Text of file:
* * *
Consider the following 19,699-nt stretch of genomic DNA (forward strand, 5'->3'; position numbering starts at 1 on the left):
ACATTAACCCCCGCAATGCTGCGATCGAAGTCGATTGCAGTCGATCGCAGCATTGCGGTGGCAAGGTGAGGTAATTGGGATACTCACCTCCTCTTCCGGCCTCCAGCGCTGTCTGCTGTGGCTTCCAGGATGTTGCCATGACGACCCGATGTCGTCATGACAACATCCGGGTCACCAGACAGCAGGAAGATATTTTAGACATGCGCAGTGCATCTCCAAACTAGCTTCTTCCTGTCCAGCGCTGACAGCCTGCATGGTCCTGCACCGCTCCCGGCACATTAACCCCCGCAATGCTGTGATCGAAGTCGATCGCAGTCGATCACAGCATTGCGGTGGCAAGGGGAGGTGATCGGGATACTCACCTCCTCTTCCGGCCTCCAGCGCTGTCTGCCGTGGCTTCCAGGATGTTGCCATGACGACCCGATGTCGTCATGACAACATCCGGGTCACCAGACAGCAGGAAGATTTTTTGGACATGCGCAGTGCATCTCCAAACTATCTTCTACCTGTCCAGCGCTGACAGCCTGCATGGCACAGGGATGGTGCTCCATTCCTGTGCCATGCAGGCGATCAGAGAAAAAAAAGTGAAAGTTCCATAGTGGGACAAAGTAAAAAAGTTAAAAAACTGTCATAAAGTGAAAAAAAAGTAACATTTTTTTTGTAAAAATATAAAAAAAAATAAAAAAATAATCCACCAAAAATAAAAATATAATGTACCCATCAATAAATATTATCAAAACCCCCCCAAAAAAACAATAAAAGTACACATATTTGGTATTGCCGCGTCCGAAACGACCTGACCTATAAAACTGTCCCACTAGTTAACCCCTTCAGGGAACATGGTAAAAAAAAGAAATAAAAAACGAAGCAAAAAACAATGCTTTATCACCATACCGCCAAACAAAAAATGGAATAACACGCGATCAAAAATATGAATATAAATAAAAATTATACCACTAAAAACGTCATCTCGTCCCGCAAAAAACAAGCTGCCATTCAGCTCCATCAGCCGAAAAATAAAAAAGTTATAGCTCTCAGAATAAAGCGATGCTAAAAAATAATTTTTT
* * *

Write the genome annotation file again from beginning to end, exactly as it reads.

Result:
Consider the following 19,699-nt stretch of genomic DNA (forward strand, 5'->3'; position numbering starts at 1 on the left):
ACATTAACCCCCGCAATGCTGCGATCGAAGTCGATTGCAGTCGATCGCAGCATTGCGGTGGCAAGGTGAGGTAATTGGGATACTCACCTCCTCTTCCGGCCTCCAGCGCTGTCTGCTGTGGCTTCCAGGATGTTGCCATGACGACCCGATGTCGTCATGACAACATCCGGGTCACCAGACAGCAGGAAGATATTTTAGACATGCGCAGTGCATCTCCAAACTAGCTTCTTCCTGTCCAGCGCTGACAGCCTGCATGGTCCTGCACCGCTCCCGGCACATTAACCCCCGCAATGCTGTGATCGAAGTCGATCGCAGTCGATCACAGCATTGCGGTGGCAAGGGGAGGTGATCGGGATACTCACCTCCTCTTCCGGCCTCCAGCGCTGTCTGCCGTGGCTTCCAGGATGTTGCCATGACGACCCGATGTCGTCATGACAACATCCGGGTCACCAGACAGCAGGAAGATTTTTTGGACATGCGCAGTGCATCTCCAAACTATCTTCTACCTGTCCAGCGCTGACAGCCTGCATGGCACAGGGATGGTGCTCCATTCCTGTGCCATGCAGGCGATCAGAGAAAAAAAAGTGAAAGTTCCATAGTGGGACAAAGTAAAAAAGTTAAAAAACTGTCATAAAGTGAAAAAAAAGTAACATTTTTTTTGTAAAAATATAAAAAAAAATAAAAAAATAATCCACCAAAAATAAAAATATAATGTACCCATCAATAAATATTATCAAAACCCCCCCAAAAAAACAATAAAAGTACACATATTTGGTATTGCCGCGTCCGAAACGACCTGACCTATAAAACTGTCCCACTAGTTAACCCCTTCAGGGAACATGGTAAAAAAAAGAAATAAAAAACGAAGCAAAAAACAATGCTTTATCACCATACCGCCAAACAAAAAATGGAATAACACGCGATCAAAAATATGAATATAAATAAAAATTATACCACTAAAAACGTCATCTCGTCCCGCAAAAAACAAGCTGCCATTCAGCTCCATCAGCCGAAAAATAAAAAAGTTATAGCTCTCAGAATAAAGCGATGCTAAAAAATAATTTTTT